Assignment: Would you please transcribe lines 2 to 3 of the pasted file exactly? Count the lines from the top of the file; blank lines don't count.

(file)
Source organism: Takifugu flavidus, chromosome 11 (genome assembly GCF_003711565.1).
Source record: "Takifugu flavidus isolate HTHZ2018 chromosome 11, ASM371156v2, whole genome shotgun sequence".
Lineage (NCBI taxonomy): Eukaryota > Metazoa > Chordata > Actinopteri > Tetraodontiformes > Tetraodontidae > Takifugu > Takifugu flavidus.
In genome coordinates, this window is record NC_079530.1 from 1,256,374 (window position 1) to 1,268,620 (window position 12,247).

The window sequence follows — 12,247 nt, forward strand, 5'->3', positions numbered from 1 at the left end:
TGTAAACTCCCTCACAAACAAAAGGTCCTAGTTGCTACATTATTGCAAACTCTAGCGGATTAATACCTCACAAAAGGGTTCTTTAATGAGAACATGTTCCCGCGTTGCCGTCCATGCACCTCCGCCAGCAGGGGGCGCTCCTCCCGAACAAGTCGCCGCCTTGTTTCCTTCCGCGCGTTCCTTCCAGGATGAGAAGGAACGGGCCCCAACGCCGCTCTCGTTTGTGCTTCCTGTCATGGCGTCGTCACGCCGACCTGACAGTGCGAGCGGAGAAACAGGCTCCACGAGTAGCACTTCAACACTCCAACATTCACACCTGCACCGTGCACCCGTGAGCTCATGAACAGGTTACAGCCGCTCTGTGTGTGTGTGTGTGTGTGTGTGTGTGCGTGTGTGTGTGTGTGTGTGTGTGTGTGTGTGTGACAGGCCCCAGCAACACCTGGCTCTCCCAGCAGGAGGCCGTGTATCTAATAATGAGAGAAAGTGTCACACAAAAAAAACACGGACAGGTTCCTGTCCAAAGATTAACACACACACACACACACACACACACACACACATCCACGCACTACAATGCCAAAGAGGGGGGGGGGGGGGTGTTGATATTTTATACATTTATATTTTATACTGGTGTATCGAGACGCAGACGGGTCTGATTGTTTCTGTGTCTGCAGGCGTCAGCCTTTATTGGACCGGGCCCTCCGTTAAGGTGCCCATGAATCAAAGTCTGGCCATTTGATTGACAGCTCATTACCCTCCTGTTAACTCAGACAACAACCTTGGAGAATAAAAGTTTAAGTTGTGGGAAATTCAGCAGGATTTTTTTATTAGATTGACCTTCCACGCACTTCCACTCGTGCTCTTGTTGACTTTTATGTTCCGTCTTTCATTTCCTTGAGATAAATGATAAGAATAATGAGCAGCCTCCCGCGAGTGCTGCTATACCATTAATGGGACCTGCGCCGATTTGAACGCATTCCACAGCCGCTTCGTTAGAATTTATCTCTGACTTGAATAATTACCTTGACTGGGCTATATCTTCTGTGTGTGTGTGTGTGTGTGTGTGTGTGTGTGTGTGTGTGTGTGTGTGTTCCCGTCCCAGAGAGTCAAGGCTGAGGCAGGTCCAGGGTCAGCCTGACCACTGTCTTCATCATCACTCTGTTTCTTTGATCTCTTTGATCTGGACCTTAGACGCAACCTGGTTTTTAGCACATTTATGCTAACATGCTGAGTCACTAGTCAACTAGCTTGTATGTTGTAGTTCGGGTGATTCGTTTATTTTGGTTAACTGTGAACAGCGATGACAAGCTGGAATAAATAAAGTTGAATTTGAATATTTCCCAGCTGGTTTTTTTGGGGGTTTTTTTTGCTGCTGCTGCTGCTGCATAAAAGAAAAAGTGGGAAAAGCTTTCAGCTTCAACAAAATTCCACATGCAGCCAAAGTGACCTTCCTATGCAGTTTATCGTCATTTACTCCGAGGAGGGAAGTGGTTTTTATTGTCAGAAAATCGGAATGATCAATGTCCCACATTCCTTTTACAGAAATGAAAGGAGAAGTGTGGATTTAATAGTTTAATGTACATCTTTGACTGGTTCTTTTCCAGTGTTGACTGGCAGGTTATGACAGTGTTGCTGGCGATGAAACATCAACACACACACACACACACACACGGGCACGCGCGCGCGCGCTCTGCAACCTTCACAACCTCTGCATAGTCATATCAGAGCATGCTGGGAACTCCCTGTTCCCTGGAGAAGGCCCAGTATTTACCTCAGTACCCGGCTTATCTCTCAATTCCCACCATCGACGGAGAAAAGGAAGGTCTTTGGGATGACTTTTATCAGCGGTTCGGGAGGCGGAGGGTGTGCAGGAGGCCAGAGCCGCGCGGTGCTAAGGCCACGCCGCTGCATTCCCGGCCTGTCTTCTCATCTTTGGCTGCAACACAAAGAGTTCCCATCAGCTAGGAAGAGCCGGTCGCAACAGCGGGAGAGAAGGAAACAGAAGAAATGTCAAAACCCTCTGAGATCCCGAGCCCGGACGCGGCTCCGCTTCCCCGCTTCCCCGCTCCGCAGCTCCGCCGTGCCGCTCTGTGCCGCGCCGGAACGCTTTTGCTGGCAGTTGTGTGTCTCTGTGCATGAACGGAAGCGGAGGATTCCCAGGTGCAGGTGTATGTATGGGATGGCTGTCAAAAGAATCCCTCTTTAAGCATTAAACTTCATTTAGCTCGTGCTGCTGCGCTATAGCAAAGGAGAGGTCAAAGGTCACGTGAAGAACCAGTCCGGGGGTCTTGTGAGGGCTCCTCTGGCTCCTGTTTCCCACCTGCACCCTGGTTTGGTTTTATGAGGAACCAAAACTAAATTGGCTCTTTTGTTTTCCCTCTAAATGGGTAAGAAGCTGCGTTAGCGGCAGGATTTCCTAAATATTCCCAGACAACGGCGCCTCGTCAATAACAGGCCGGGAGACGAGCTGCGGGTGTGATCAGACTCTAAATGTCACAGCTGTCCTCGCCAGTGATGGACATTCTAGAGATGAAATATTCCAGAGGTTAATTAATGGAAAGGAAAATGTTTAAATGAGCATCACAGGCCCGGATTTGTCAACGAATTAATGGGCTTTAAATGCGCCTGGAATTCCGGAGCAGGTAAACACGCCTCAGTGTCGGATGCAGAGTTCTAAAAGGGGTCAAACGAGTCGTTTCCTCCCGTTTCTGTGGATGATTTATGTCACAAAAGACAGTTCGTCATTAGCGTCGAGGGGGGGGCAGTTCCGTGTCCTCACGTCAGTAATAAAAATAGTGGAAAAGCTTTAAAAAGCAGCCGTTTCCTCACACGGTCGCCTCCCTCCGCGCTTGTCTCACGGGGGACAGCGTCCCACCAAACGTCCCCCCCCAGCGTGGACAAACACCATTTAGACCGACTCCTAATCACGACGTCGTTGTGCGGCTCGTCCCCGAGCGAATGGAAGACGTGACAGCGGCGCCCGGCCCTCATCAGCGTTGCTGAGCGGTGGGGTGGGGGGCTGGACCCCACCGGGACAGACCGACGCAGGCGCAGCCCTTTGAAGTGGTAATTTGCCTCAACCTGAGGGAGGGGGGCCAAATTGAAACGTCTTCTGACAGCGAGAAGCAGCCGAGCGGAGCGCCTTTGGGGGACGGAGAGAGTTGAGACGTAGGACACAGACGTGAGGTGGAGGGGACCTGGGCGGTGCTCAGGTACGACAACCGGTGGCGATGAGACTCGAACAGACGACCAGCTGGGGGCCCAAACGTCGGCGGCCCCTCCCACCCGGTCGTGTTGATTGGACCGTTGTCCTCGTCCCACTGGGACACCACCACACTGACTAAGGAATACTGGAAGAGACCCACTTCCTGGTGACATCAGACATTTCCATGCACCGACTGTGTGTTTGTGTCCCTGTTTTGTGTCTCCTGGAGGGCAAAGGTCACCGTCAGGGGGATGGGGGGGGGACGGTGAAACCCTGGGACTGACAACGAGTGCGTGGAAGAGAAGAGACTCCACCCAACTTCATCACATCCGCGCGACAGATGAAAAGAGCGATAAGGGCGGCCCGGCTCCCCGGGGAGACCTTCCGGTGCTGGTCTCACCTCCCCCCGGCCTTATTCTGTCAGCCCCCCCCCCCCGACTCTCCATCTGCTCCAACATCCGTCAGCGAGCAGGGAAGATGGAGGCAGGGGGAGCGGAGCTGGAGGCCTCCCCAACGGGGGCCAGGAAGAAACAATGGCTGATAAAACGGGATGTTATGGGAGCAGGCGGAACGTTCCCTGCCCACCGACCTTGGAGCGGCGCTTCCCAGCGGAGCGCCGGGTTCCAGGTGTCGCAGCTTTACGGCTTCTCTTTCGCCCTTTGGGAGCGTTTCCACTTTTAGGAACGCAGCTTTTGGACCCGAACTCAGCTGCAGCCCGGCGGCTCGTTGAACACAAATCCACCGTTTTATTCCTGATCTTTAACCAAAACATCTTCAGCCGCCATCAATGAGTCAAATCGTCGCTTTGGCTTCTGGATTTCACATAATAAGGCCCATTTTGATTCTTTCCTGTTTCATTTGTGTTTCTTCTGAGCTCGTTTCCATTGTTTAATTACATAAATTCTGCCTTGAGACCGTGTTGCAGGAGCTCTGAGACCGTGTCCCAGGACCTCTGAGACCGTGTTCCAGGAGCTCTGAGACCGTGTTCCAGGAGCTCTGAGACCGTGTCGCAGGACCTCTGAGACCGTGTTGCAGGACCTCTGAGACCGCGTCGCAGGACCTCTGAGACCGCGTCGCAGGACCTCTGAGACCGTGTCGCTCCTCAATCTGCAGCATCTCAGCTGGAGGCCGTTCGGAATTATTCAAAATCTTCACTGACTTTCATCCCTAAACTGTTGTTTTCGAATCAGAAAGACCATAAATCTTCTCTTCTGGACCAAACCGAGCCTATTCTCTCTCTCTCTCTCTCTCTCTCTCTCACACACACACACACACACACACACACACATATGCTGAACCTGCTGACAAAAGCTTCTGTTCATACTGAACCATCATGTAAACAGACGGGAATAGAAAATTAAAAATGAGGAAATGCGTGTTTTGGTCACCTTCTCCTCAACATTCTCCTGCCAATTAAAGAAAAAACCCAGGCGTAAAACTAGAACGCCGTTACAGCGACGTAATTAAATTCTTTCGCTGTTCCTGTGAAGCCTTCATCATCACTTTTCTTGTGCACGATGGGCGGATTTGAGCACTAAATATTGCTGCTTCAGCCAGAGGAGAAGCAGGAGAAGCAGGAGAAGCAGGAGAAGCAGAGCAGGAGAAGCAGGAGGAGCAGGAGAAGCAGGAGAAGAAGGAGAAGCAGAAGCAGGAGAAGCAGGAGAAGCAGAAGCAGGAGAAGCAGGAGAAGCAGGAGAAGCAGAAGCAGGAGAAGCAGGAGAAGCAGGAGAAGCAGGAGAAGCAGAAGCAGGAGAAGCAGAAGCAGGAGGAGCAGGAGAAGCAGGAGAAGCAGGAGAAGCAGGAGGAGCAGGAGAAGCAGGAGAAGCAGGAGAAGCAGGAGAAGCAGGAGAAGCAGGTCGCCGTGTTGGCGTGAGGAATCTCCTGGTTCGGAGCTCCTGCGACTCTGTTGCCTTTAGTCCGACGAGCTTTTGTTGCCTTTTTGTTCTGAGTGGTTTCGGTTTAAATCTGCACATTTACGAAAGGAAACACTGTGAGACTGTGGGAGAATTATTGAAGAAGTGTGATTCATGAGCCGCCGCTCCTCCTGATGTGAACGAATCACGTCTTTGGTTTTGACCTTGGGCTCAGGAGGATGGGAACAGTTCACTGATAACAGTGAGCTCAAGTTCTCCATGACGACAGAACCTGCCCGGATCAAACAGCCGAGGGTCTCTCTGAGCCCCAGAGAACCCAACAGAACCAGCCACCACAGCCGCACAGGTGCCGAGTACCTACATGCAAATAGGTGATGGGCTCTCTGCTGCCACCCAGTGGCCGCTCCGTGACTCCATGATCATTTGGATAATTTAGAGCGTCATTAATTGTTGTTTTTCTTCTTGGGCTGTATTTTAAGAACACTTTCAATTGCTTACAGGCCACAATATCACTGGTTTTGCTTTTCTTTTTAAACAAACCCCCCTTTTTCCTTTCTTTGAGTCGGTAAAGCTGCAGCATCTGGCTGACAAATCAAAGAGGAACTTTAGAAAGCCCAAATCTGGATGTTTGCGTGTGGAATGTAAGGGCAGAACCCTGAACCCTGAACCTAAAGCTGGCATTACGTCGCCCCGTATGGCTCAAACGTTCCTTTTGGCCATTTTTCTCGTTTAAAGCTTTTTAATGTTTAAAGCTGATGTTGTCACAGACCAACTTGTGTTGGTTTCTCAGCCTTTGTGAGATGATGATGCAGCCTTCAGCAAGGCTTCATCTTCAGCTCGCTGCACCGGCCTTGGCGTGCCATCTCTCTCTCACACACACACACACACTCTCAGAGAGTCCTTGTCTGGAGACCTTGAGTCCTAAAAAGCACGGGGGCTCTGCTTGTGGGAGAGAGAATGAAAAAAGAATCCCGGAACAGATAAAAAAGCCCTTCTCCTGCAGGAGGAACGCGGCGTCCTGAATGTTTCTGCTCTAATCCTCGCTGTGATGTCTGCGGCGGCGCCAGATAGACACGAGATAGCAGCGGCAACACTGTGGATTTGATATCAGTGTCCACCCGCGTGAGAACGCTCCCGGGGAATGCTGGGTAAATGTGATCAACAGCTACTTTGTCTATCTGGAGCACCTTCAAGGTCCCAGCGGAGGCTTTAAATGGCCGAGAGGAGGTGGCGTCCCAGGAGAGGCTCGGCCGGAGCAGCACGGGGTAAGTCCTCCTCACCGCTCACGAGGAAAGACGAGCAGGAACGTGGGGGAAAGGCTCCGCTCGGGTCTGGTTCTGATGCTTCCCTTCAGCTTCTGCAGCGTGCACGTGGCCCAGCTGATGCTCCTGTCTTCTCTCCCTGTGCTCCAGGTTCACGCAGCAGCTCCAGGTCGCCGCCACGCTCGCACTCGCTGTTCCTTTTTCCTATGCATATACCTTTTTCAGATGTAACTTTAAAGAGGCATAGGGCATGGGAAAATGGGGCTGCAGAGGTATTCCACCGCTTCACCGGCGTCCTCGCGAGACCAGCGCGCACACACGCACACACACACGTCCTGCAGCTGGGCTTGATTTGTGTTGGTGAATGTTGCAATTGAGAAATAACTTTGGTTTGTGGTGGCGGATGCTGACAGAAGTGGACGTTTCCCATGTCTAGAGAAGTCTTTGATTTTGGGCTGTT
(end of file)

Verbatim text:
Source record: "Takifugu flavidus isolate HTHZ2018 chromosome 11, ASM371156v2, whole genome shotgun sequence".
Lineage (NCBI taxonomy): Eukaryota > Metazoa > Chordata > Actinopteri > Tetraodontiformes > Tetraodontidae > Takifugu > Takifugu flavidus.